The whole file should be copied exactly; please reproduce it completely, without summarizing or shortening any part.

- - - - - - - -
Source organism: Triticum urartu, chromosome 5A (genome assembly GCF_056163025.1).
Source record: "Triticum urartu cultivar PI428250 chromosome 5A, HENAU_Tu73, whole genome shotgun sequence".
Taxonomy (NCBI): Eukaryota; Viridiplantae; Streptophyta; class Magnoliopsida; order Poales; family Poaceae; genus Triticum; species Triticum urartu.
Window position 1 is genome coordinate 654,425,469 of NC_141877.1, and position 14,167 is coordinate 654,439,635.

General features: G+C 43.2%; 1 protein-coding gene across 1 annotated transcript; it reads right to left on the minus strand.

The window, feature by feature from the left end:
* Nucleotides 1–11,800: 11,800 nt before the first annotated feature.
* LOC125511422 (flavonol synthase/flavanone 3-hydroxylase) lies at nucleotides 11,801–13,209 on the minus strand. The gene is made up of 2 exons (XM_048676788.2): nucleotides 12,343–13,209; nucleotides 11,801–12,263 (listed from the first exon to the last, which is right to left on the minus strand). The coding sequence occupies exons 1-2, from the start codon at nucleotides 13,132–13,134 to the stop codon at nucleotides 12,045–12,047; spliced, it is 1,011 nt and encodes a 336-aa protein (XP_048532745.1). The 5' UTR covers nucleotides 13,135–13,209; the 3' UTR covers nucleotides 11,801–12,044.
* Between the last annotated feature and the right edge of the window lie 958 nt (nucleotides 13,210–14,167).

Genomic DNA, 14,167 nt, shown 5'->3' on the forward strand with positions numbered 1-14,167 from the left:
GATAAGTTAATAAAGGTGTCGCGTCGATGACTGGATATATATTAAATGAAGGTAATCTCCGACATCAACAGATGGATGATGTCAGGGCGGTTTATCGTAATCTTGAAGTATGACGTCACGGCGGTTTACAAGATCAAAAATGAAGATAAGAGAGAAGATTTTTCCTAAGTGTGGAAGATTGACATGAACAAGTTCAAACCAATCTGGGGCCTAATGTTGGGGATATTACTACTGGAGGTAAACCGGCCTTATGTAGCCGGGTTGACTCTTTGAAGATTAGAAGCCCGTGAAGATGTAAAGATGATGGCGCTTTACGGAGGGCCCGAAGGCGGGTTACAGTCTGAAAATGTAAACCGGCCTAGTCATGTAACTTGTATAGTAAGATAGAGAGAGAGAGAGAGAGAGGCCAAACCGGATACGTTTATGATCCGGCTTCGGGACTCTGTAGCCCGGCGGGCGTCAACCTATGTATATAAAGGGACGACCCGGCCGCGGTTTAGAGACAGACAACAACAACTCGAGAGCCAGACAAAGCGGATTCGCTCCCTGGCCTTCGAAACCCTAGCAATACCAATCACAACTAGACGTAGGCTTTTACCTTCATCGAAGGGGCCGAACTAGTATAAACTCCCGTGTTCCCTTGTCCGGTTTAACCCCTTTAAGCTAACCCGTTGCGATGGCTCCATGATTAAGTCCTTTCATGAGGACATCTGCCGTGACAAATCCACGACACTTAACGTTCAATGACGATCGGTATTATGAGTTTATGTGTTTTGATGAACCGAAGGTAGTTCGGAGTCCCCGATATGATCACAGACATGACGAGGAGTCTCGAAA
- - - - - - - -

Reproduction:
Source organism: Triticum urartu, chromosome 5A (genome assembly GCF_056163025.1).
Source record: "Triticum urartu cultivar PI428250 chromosome 5A, HENAU_Tu73, whole genome shotgun sequence".
Taxonomy (NCBI): Eukaryota; Viridiplantae; Streptophyta; class Magnoliopsida; order Poales; family Poaceae; genus Triticum; species Triticum urartu.
Window position 1 is genome coordinate 654,425,469 of NC_141877.1, and position 14,167 is coordinate 654,439,635.

General features: G+C 43.2%; 1 protein-coding gene across 1 annotated transcript; it reads right to left on the minus strand.

The window, feature by feature from the left end:
* Nucleotides 1–11,800: 11,800 nt before the first annotated feature.
* LOC125511422 (flavonol synthase/flavanone 3-hydroxylase) lies at nucleotides 11,801–13,209 on the minus strand. The gene is made up of 2 exons (XM_048676788.2): nucleotides 12,343–13,209; nucleotides 11,801–12,263 (listed from the first exon to the last, which is right to left on the minus strand). The coding sequence occupies exons 1-2, from the start codon at nucleotides 13,132–13,134 to the stop codon at nucleotides 12,045–12,047; spliced, it is 1,011 nt and encodes a 336-aa protein (XP_048532745.1). The 5' UTR covers nucleotides 13,135–13,209; the 3' UTR covers nucleotides 11,801–12,044.
* Between the last annotated feature and the right edge of the window lie 958 nt (nucleotides 13,210–14,167).

Genomic DNA, 14,167 nt, shown 5'->3' on the forward strand with positions numbered 1-14,167 from the left:
GATAAGTTAATAAAGGTGTCGCGTCGATGACTGGATATATATTAAATGAAGGTAATCTCCGACATCAACAGATGGATGATGTCAGGGCGGTTTATCGTAATCTTGAAGTATGACGTCACGGCGGTTTACAAGATCAAAAATGAAGATAAGAGAGAAGATTTTTCCTAAGTGTGGAAGATTGACATGAACAAGTTCAAACCAATCTGGGGCCTAATGTTGGGGATATTACTACTGGAGGTAAACCGGCCTTATGTAGCCGGGTTGACTCTTTGAAGATTAGAAGCCCGTGAAGATGTAAAGATGATGGCGCTTTACGGAGGGCCCGAAGGCGGGTTACAGTCTGAAAATGTAAACCGGCCTAGTCATGTAACTTGTATAGTAAGATAGAGAGAGAGAGAGAGAGAGGCCAAACCGGATACGTTTATGATCCGGCTTCGGGACTCTGTAGCCCGGCGGGCGTCAACCTATGTATATAAAGGGACGACCCGGCCGCGGTTTAGAGACAGACAACAACAACTCGAGAGCCAGACAAAGCGGATTCGCTCCCTGGCCTTCGAAACCCTAGCAATACCAATCACAACTAGACGTAGGCTTTTACCTTCATCGAAGGGGCCGAACTAGTATAAACTCCCGTGTTCCCTTGTCCGGTTTAACCCCTTTAAGCTAACCCGTTGCGATGGCTCCATGATTAAGTCCTTTCATGAGGACATCTGCCGTGACAAATCCACGACACTTAACGTTCAATGACGATCGGTATTATGAGTTTATGTGTTTTGATGAACCGAAGGTAGTTCGGAGTCCCCGATATGATCACAGACATGACGAGGAGTCTCGAAA